Books & Arts | Published:

Tall tales from the deep

Nature volume 440, pages 151152 (09 March 2006) | Download Citation


Singing Whales, Flying Squid and Swimming Cucumbers: The Discovery of Marine Life


Lyons Press: 2006. 288 pp. $24.95 1592288421

The news from the sea is depressing these days: depleted fish stocks; turtle, shark and dolphin numbers dwindling at alarming rates; Antarctic blue whales hovering on the brink of extinction; and, looming over all the wanton destruction, are the spectres of pollution, climate change and inexorable acidification. Neptune will be getting very sour. Spreading the bad news is the best one can do these days, hoping that the public at large will realize that the reports warrant red alert.

Richard Ellis's drawing of an umbrella squid, from his book Singing Whales, Flying Squid and Swimming Cucumbers. Image: RICHARD ELLIS

But not all is gloom and doom. Scientific understanding of how oceans and their biota function, and how they interact with the rest of the Earth system to maintain our planet in a habitable state, is growing steadily. But this endeavour of mainstream marine science is more like writing a symphony than painting a big picture. To appreciate the news, one needs to be familiar with the context. Luckily, the sea is also full (or used to be full) of eye-catching animals that appeal to the innate curiosity stimulated by large size and strangeness. Such newsworthy animals continue to be discovered, literally brought to light by the increasing number of searchlights probing the inky vastness. Spreading this type of news is also necessary, as it increases public awareness of the ocean as a fascinating and exciting habitat well worth protecting.

As suggested by its main title, Richard Ellis's book is a collection of short stories on marine animals, selected on the basis of how likely they are to fascinate the reader. The subtitle refers, with few exceptions, to discoveries made by the human eye, and hence on the periphery of mainstream research, which relies on instruments to make its observations. Ellis writes for the public in a breezy, light-hearted style, sometimes struggling to keep up the entertainment level with liberal use of superlatives. He has written many books on good and bad news from the sea, and a glance at some of the titles leaves one wondering how regular readers cope with the repetition. Perhaps the denizens of the deep are indeed so strange that one can write several eye-catching headlines on the same topic.

Ellis is most comfortable writing about big animals and seems out of his depth in the microbial world. He says nothing about the discovery of the archaea, life-forms genetically as distant from bacteria as we are from them. They were first reported from extreme environments but are now being found thriving everywhere in oceans and lakes. The discovery of such strangeness in our midst could surely be made palatable to the public without having to tell them much about the inner life of bacteria. Instead, the single chapter on the microbial world makes news by wrongly downplaying the role of chlorophyll-driven photosynthesis in conditioning the biosphere and exaggerating that of a very different type of photosynthesis driven by rhodopsin. Both pigments capture photons to reduce carbon dioxide to organic matter, but only chlorophyll generates the herculean energy required to split hydrogen from water in order to do the job. Oxygen is the waste product here. All other types of photosynthesis get their hydrogen from energy-cheap sources such as dissolved organic matter or hydrogen sulphide. Their waste products are modified organic molecules and sulphur. So the recent discovery of an abundance of rhodopsin-bearing bacteria in the open ocean is interesting, but not quite as Earth-shaking as portrayed here.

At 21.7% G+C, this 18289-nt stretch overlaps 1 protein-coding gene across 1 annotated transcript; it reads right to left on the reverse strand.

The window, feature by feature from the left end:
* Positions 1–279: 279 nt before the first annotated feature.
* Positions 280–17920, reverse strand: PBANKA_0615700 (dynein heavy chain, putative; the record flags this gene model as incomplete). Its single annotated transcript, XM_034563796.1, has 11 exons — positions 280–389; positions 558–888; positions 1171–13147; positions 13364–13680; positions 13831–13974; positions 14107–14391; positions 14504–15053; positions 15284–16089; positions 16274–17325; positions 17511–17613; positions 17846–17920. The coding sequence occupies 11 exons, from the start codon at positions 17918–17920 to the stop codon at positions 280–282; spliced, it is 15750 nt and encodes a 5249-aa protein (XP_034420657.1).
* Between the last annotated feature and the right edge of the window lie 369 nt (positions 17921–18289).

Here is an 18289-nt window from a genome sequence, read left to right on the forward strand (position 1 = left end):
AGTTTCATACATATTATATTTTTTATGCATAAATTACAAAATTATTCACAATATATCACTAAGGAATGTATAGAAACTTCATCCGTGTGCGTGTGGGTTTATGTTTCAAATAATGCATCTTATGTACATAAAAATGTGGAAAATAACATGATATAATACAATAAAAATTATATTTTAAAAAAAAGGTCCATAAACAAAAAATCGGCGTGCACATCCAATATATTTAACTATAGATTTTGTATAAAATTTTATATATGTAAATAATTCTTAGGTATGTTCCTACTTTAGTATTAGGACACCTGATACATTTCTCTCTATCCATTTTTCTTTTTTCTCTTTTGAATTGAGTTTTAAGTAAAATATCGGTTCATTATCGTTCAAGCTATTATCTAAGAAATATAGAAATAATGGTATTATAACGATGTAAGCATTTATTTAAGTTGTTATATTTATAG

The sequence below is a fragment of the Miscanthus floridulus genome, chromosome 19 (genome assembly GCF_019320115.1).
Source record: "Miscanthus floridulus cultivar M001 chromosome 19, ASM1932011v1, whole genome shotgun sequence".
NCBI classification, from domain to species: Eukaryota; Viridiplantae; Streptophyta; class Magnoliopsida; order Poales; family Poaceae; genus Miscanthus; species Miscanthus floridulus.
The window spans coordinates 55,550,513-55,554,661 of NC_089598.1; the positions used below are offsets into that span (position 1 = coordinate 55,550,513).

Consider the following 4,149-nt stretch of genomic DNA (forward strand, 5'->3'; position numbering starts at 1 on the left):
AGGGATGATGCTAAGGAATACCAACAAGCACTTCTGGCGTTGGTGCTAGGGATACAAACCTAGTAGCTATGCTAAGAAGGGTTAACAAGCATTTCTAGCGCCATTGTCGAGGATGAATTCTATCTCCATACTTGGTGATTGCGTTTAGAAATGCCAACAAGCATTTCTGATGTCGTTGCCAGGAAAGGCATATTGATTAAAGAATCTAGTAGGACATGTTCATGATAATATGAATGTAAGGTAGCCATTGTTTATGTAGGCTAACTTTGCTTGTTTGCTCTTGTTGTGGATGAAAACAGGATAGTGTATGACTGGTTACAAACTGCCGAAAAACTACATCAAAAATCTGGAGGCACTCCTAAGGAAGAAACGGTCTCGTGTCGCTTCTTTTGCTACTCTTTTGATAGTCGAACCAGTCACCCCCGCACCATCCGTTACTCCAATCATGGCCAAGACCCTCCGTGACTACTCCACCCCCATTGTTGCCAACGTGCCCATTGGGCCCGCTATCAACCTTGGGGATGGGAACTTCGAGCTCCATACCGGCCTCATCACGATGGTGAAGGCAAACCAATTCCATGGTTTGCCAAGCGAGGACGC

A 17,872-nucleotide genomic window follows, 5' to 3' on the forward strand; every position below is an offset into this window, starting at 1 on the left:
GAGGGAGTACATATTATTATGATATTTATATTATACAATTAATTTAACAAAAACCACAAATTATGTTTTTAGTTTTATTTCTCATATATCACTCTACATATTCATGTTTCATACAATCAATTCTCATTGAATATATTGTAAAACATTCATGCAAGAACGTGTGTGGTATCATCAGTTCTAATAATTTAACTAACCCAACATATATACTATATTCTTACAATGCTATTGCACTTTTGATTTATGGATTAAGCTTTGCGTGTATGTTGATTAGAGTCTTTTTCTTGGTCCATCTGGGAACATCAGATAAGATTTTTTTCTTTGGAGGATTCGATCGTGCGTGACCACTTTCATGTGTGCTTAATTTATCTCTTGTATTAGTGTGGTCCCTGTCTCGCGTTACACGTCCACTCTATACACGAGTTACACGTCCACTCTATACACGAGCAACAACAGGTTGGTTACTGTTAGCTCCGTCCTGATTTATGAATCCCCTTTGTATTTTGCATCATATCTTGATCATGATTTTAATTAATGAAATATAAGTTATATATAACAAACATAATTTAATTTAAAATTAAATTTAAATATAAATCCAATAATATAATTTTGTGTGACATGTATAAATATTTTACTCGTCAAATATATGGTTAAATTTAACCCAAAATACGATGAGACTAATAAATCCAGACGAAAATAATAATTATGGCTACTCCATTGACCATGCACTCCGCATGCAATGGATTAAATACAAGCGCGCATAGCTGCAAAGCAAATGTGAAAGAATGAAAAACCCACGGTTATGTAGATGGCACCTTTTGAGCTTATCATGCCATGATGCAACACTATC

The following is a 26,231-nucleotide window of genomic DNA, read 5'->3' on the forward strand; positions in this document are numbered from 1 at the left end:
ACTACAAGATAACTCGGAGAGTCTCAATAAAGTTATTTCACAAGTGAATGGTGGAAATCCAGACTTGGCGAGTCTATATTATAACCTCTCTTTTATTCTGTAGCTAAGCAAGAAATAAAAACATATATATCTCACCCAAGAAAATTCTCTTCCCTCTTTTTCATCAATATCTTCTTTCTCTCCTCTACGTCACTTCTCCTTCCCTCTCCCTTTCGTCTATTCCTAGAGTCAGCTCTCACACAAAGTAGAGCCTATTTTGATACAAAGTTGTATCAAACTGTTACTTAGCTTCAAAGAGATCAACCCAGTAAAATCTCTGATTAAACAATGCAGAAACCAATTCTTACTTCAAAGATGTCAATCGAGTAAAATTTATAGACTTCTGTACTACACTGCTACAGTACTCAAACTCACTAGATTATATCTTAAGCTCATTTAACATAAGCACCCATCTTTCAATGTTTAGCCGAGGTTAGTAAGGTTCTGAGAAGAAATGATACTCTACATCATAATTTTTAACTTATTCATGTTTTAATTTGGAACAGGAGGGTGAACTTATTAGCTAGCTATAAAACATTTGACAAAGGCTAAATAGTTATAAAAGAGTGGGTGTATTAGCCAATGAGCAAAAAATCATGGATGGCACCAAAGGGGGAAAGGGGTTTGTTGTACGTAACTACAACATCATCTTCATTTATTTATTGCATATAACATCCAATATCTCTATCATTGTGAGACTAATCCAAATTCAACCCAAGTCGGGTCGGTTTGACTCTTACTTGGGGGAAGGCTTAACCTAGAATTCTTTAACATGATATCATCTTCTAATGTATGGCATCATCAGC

Similarly, the much-touted independence from solar energy of the peculiar animals that flourish around deep-sea hydrothermal vents overlooks the fact that, although they might not be fed by chlorophyll-driven photosynthesis, they are certainly breathing its waste product, oxygen. Indeed, they are as dependent on chlorophyll as all the other animals living under the Sun, down to the depths of the deepest trenches.

A right whale, by Richard Ellis. Image: RICHARD ELLIS

The book provides a healthy mixture of good and bad news from the sea. Hopefully, its portrayal of wondrous worlds inhabited by all manner of huge and strange animals will attract the public and draw much-needed attention to the ongoing harm being inflicted on the oceans. Serious readers looking for more information may be turned off by the overpowering hyperbole, the eclectic selection of topics, and the giddy leaps from one to another.

Author information


  1. Victor Smetacek is professor of bio-oceanography at the University of Bremen and is based at the Alfred Wegener Institute for Polar and Marine Research, 27574 Bremerhaven, Germany.

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